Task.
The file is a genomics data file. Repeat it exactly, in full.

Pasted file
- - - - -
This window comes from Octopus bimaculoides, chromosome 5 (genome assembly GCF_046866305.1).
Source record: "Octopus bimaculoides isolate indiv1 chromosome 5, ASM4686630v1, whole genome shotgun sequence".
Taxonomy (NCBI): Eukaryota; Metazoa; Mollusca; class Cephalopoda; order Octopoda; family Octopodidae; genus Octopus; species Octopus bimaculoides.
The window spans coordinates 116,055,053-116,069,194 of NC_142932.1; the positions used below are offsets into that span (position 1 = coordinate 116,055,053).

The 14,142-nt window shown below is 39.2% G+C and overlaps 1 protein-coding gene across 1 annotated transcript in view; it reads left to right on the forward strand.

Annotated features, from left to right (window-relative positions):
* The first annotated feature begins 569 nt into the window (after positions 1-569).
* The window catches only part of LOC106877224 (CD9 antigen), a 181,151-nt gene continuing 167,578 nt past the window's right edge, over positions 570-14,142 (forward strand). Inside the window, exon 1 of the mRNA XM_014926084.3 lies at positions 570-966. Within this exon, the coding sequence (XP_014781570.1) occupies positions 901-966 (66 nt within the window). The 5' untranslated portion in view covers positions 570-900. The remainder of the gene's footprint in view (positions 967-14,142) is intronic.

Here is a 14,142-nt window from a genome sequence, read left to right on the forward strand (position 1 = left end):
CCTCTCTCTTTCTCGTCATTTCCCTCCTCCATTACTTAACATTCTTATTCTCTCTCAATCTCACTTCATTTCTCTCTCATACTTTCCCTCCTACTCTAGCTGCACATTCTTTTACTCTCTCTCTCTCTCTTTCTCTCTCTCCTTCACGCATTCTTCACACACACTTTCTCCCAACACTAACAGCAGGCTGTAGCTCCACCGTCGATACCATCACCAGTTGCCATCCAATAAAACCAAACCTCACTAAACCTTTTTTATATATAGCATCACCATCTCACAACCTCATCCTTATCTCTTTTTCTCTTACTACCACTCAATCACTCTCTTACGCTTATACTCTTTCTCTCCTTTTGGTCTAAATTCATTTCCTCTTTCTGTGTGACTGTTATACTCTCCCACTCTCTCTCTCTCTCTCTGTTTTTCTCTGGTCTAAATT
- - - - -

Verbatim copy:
This window comes from Octopus bimaculoides, chromosome 5 (genome assembly GCF_046866305.1).
Source record: "Octopus bimaculoides isolate indiv1 chromosome 5, ASM4686630v1, whole genome shotgun sequence".
Taxonomy (NCBI): Eukaryota; Metazoa; Mollusca; class Cephalopoda; order Octopoda; family Octopodidae; genus Octopus; species Octopus bimaculoides.
The window spans coordinates 116,055,053-116,069,194 of NC_142932.1; the positions used below are offsets into that span (position 1 = coordinate 116,055,053).

The 14,142-nt window shown below is 39.2% G+C and overlaps 1 protein-coding gene across 1 annotated transcript in view; it reads left to right on the forward strand.

Annotated features, from left to right (window-relative positions):
* The first annotated feature begins 569 nt into the window (after positions 1-569).
* The window catches only part of LOC106877224 (CD9 antigen), a 181,151-nt gene continuing 167,578 nt past the window's right edge, over positions 570-14,142 (forward strand). Inside the window, exon 1 of the mRNA XM_014926084.3 lies at positions 570-966. Within this exon, the coding sequence (XP_014781570.1) occupies positions 901-966 (66 nt within the window). The 5' untranslated portion in view covers positions 570-900. The remainder of the gene's footprint in view (positions 967-14,142) is intronic.

Here is a 14,142-nt window from a genome sequence, read left to right on the forward strand (position 1 = left end):
CCTCTCTCTTTCTCGTCATTTCCCTCCTCCATTACTTAACATTCTTATTCTCTCTCAATCTCACTTCATTTCTCTCTCATACTTTCCCTCCTACTCTAGCTGCACATTCTTTTACTCTCTCTCTCTCTCTTTCTCTCTCTCCTTCACGCATTCTTCACACACACTTTCTCCCAACACTAACAGCAGGCTGTAGCTCCACCGTCGATACCATCACCAGTTGCCATCCAATAAAACCAAACCTCACTAAACCTTTTTTATATATAGCATCACCATCTCACAACCTCATCCTTATCTCTTTTTCTCTTACTACCACTCAATCACTCTCTTACGCTTATACTCTTTCTCTCCTTTTGGTCTAAATTCATTTCCTCTTTCTGTGTGACTGTTATACTCTCCCACTCTCTCTCTCTCTCTCTGTTTTTCTCTGGTCTAAATT